Mark Schwartz has been a frequent visitor to Vic’s Cafe for 18 years, but it’s not just the perfectly baked pancakes and waffles that keep him coming back. It’s also the people.
“The service is always fabulous,” Schwartz said. “I compare it to that TV show Cheers, where you walk in and everyone knows your name. It’s like a family there.”
Schwartz said he ate breakfast at Vic’s two to three times a week and always ordered pancakes or waffles.
“The pancakes are amazingly hot and the waffles are pretty crispy,” he said. “Every time I walk in, there’s just a really warm welcome. In fact, they’re always like, ‘Do you want pancakes or waffles today?’ That’s how I’m consistent.”
Vic’s Cafe celebrates 80 years in the Paso Robles community this year, and Schwartz is just one of many long-time customers who appreciate the restaurant’s classic, consistent cooking, as well as “the warmth and friendliness the staff,” as Schwartz puts it.
Owner Dee Aud, who bought the business with co-owner Brett Skinner in 2018, said new times that it was important to her to keep quintessential restaurant dishes on the menu – something Vic has been doing for eight decades.
“I would call it classic restaurant food,” Aud said. “We have people driving [to Vic’s] twice a week from Salinas because we are one of the few places that still offers liver and onions. I think we are the only restaurant here that also offers trout and eggs.”
A customer favorite is Larry’s Combo – two eggs, two strips of bacon or sausage, and a choice of pancakes, French toast, or a cinnamon roll.
“The cinnamon roll gets ordered a lot,” Aud said. “We have great cinnamon rolls and we make our own cream cheese frosting in-house.”
Larry’s Combo is named after former owner Larry Eastwood, who bought the restaurant in the 1970s after the death of original owner Vic Buckley. Aud said when she and Skinner took over from Eastwood in 2018, they kept many of the old favorites while updating the ingredients.
“We started making more things from scratch, sourcing local ingredients,” Aud said. “We changed the fruit, now we have seasonal fruit and we updated the sauce recipe.”
Aud has also made the menu more accessible to people with dietary restrictions.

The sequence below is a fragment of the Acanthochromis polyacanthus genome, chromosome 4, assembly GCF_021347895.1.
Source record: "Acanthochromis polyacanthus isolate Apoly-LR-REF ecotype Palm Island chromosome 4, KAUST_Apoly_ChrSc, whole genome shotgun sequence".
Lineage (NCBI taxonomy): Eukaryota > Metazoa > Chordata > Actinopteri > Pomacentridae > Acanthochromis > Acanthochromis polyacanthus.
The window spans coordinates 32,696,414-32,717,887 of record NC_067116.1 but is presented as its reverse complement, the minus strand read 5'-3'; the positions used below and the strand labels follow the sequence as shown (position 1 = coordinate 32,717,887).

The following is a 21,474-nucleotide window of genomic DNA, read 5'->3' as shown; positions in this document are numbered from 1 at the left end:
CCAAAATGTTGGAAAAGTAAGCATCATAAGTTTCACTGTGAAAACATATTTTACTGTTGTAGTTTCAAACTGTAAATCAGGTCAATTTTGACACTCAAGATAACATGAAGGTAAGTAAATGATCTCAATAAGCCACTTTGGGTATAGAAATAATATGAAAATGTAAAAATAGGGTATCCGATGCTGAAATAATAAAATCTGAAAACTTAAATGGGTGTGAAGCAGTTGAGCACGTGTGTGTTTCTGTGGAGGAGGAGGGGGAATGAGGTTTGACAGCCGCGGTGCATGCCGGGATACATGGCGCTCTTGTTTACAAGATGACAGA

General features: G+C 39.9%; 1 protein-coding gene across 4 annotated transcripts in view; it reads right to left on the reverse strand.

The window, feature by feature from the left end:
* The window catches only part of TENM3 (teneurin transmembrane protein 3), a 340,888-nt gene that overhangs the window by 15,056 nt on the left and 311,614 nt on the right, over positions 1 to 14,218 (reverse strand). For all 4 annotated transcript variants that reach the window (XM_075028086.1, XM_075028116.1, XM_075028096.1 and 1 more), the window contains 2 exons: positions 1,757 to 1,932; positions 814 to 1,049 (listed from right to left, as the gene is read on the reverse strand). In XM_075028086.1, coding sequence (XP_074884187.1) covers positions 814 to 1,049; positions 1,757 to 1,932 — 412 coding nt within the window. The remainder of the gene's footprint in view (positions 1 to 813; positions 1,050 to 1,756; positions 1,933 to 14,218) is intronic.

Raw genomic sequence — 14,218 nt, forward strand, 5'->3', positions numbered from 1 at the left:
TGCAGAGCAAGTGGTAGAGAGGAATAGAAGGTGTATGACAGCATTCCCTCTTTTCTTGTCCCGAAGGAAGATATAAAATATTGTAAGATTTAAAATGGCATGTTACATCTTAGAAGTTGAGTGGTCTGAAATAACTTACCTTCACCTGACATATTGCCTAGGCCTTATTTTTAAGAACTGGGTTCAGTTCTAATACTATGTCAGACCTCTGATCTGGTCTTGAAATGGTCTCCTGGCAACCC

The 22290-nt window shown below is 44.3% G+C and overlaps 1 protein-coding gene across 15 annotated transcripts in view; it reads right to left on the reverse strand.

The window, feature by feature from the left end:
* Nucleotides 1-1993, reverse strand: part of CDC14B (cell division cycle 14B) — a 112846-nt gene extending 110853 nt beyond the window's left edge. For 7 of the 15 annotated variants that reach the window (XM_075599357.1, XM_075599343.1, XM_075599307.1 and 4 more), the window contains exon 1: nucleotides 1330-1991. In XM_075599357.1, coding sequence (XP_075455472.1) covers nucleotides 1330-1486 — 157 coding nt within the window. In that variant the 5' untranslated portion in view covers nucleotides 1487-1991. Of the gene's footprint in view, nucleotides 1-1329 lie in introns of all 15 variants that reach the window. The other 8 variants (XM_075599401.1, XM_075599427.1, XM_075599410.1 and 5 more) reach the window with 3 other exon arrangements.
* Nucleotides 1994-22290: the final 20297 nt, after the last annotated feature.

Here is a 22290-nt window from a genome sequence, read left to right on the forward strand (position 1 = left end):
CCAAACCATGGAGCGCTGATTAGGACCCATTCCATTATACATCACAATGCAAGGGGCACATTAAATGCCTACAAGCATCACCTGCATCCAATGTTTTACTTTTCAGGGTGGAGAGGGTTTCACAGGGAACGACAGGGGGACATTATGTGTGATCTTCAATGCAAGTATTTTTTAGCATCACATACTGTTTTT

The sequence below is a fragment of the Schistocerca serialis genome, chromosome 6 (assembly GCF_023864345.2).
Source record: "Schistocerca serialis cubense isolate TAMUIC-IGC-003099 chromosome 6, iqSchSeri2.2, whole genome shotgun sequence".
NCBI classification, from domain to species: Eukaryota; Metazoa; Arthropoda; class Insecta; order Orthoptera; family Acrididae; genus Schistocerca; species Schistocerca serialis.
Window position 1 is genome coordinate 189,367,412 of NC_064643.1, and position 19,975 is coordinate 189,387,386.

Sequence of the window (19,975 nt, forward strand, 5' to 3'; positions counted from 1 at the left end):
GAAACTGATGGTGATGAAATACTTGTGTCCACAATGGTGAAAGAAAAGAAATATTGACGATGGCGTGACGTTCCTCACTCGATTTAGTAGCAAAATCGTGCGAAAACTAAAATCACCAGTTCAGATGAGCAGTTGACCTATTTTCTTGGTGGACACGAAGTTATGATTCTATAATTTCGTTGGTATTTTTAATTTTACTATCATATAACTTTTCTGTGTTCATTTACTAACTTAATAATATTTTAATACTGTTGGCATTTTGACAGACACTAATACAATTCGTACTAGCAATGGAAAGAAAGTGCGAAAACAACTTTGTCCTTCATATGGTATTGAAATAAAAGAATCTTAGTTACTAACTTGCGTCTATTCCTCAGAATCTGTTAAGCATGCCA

“We offer a lot more gluten-free options. My husband has celiac disease, so this is very important to him,” Aud said. “We added a dedicated gluten-free toaster – we just made sure the separation was clear, so there was no cross-contamination. … We added our own homemade vegetable patty, vegan and gluten-free that we make ourselves.”
Aud said she was drawn to Vic’s Cafe because she could see how well-loved it was in the community, not only because of the restaurant’s longevity, but also because it respects traditions and prices. affordable.
“Twenty years ago there were probably 10% of the restaurants that there are now,” Aud said. “A lot of [the new restaurants] are really upscale, sort of hip places.”
She recalled a time when Vic received a bad review on Yelp: someone complained that the dishes looked too vintage.
“I’m keeping the original color palette,” Aud said. “It actually worked in our favor because people read the review and walked in, just because Vic’s is an old classic.”
Surviving the pandemic has been difficult, especially when COVID-19 first shut everything down.
“It was really, really tough,” Aud said. “For a while I had to fire everyone because it was all a take-out. … payroll protection [program funds] helped a lot. I was able to bring people back as soon as I had that money.”
Now the biggest challenges are supply chain issues and rising ingredient prices.
“I have to redo the menu because of Proposition 12,” Aud said, referring to a new California law that forces hog farmers to give hogs more room, driving up bacon prices. “So I have to raise the prices.”
Despite some of the challenges of the past two years, Aud said her dedicated customers and hardworking staff, some of whom have been with Vic for over a decade, keep everything afloat.
Janet Davalos Mendoza, waitress and venue manager, has been with Vic for nine years.
“I started working there doing the dishes, and later, after three or four years, I moved to be a waitress,” she said. “You feel like you’re in a family restaurant. You know everyone is coming in, and what they’re eating, what they’re drinking.
“It’s a big family, and that’s why I love this place.” Δ
Editor Malea Martin will take Larry’s Combo with a cinnamon bun, please. Contact her at [email protected]